Plaintiff alleges in the amended petition that on December 6, 2017 while walking up to the Region's Bank in New Iberia, Louisiana, ("Regions") she tripped on an uneven and unmarked ledge causing her to strike her head and face directly onto the concrete. R. 1-2, ¶¶ 3-5. She alleges that at the time of her injury Elaine Ducote ("Ducote") was working as the manager of Regions. R. 17, ¶ 13. She further alleges that Ducote "refused to call an ambulance or take appropriate action to provide reasonable care commensurate with the circumstances." Id. at14. As a result of Ducote's refusal to call an ambulance, Plaintiff alleges she was left to sit in the bank's lobby "bleeding and in pain" until her daughter-in- law could get to the bank and take her to the emergency room. Id. at15. She alleges that the impact caused serious injury to her head, face, eyes, nose, arm and knees and resulted in immediate medical attention and surgery. Id. at ¶¶ 6, 7. As a result she is unable to engage in the lifestyle and activities she enjoyed prior to the accident. Id. at8.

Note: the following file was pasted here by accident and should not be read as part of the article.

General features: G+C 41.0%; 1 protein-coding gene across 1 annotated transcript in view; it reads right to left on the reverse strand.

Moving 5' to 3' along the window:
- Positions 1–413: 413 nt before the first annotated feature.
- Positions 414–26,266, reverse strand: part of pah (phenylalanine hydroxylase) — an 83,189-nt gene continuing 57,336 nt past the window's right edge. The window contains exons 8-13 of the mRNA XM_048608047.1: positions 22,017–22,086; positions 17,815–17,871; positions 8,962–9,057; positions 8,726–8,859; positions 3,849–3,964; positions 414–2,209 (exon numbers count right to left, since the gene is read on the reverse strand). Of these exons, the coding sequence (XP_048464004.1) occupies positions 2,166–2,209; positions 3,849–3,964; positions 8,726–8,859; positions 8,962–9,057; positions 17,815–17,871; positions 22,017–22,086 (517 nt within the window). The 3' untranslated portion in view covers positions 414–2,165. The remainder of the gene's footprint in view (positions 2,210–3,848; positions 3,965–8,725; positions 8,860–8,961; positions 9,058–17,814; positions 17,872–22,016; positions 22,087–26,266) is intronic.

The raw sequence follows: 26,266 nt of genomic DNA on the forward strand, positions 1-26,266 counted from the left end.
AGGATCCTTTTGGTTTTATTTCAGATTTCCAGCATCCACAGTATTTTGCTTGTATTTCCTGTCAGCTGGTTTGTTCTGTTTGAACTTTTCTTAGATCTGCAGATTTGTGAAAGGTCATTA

Plaintiff named as defendants Regions, Ducote, and "ABC" Insurance Company contending negligence for failure to inspect and maintain the premises in a safe condition; failure to provide a safe approach to the building from the parking lot; creation of an abrupt and dangerous obstacle; failure to remedy a dangerous and hazardous condition; failure to exercise reasonable care commensurate with the circumstances, and failure to take reasonable action to provide medical care in a timely manner. R. 17, ¶ 17.